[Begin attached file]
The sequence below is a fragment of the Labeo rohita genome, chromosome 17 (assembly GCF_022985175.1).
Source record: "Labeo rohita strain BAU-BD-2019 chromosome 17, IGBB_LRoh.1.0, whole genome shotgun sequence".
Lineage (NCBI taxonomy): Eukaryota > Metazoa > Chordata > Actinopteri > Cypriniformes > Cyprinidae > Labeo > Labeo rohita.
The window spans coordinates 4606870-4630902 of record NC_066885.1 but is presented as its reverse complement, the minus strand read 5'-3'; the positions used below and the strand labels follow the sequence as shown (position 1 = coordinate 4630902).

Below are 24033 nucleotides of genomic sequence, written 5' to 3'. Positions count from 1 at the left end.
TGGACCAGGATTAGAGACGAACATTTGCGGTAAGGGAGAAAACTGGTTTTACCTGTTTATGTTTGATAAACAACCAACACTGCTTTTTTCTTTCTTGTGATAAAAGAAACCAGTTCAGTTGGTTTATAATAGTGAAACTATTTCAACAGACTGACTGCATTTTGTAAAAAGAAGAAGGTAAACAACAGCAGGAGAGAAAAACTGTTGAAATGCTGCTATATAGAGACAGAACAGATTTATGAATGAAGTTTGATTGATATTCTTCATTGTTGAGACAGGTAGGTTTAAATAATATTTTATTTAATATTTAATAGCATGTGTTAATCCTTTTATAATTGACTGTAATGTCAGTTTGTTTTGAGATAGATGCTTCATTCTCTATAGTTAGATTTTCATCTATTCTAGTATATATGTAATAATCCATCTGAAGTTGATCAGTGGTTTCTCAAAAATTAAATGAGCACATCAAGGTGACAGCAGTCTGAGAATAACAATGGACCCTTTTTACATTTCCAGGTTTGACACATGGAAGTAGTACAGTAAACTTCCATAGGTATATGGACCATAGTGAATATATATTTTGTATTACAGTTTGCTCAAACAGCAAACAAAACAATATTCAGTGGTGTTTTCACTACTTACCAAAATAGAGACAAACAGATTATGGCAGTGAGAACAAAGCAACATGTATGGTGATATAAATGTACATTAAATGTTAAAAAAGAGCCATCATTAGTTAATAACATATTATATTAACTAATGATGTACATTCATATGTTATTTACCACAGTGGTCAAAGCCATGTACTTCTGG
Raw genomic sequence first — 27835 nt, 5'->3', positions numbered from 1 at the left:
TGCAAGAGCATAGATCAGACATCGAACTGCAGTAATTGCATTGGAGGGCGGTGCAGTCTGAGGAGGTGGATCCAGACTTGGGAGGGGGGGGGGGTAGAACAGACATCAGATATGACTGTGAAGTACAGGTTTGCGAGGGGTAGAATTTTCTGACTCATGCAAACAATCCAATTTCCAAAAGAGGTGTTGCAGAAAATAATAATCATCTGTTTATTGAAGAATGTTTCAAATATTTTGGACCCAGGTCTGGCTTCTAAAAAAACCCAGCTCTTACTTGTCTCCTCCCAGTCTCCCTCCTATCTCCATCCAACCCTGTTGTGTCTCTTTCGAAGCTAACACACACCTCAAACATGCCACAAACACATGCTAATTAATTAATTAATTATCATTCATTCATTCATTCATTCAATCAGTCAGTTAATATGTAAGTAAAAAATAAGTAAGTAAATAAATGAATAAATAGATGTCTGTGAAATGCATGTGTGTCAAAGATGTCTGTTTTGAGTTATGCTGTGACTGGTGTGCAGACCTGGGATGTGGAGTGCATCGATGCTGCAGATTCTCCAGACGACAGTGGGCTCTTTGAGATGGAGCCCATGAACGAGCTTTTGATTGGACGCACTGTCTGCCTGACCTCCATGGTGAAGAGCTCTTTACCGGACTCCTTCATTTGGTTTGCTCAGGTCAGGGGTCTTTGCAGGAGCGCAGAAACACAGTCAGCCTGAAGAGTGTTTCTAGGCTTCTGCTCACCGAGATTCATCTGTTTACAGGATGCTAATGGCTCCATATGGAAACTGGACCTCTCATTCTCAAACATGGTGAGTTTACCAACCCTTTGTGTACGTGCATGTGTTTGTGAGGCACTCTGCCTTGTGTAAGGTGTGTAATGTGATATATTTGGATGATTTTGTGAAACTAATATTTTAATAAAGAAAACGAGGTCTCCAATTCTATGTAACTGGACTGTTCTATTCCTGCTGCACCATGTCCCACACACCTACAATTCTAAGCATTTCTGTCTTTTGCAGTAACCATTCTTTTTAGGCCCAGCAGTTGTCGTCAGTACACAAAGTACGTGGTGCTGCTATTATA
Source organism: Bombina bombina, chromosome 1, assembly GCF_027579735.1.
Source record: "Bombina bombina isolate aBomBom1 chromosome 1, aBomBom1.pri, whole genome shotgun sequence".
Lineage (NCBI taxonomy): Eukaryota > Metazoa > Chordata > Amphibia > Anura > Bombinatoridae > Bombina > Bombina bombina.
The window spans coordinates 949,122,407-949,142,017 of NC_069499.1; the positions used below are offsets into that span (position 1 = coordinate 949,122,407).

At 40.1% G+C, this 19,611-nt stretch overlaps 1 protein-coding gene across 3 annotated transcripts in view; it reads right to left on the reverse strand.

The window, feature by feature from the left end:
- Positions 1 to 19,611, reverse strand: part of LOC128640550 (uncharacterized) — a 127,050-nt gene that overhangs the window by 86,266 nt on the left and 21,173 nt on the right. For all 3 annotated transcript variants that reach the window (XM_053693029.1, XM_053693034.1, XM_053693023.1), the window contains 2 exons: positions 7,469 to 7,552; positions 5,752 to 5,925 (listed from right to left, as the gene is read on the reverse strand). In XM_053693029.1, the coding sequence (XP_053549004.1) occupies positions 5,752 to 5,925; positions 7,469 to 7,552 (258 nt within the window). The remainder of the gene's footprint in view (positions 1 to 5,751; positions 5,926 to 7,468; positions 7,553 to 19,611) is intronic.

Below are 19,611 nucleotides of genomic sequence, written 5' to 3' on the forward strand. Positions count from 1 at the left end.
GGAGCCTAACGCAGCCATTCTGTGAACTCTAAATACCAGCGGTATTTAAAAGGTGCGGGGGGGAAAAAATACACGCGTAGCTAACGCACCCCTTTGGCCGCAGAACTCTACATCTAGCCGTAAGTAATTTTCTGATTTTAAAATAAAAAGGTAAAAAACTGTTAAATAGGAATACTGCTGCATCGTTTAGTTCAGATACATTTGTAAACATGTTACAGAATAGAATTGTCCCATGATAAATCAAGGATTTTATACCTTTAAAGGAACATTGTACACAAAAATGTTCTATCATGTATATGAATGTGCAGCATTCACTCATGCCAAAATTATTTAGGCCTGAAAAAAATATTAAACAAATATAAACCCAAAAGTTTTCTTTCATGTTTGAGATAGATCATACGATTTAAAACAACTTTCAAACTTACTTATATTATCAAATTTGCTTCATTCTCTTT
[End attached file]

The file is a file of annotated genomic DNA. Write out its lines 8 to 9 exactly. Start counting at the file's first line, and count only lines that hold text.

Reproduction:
TGCAAGAGCATAGATCAGACATCGAACTGCAGTAATTGCATTGGAGGGCGGTGCAGTCTGAGGAGGTGGATCCAGACTTGGGAGGGGGGGGGGGTAGAACAGACATCAGATATGACTGTGAAGTACAGGTTTGCGAGGGGTAGAATTTTCTGACTCATGCAAACAATCCAATTTCCAAAAGAGGTGTTGCAGAAAATAATAATCATCTGTTTATTGAAGAATGTTTCAAATATTTTGGACCCAGGTCTGGCTTCTAAAAAAACCCAGCTCTTACTTGTCTCCTCCCAGTCTCCCTCCTATCTCCATCCAACCCTGTTGTGTCTCTTTCGAAGCTAACACACACCTCAAACATGCCACAAACACATGCTAATTAATTAATTAATTATCATTCATTCATTCATTCATTCAATCAGTCAGTTAATATGTAAGTAAAAAATAAGTAAGTAAATAAATGAATAAATAGATGTCTGTGAAATGCATGTGTGTCAAAGATGTCTGTTTTGAGTTATGCTGTGACTGGTGTGCAGACCTGGGATGTGGAGTGCATCGATGCTGCAGATTCTCCAGACGACAGTGGGCTCTTTGAGATGGAGCCCATGAACGAGCTTTTGATTGGACGCACTGTCTGCCTGACCTCCATGGTGAAGAGCTCTTTACCGGACTCCTTCATTTGGTTTGCTCAGGTCAGGGGTCTTTGCAGGAGCGCAGAAACACAGTCAGCCTGAAGAGTGTTTCTAGGCTTCTGCTCACCGAGATTCATCTGTTTACAGGATGCTAATGGCTCCATATGGAAACTGGACCTCTCATTCTCAAACATGGTGAGTTTACCAACCCTTTGTGTACGTGCATGTGTTTGTGAGGCACTCTGCCTTGTGTAAGGTGTGTAATGTGATATATTTGGATGATTTTGTGAAACTAATATTTTAATAAAGAAAACGAGGTCTCCAATTCTATGTAACTGGACTGTTCTATTCCTGCTGCACCATGTCCCACACACCTACAATTCTAAGCATTTCTGTCTTTTGCAGTAACCATTCTTTTTAGGCCCAGCAGTTGTCGTCAGTACACAAAGTACGTGGTGCTGCTATTATA
Source organism: Bombina bombina, chromosome 1, assembly GCF_027579735.1.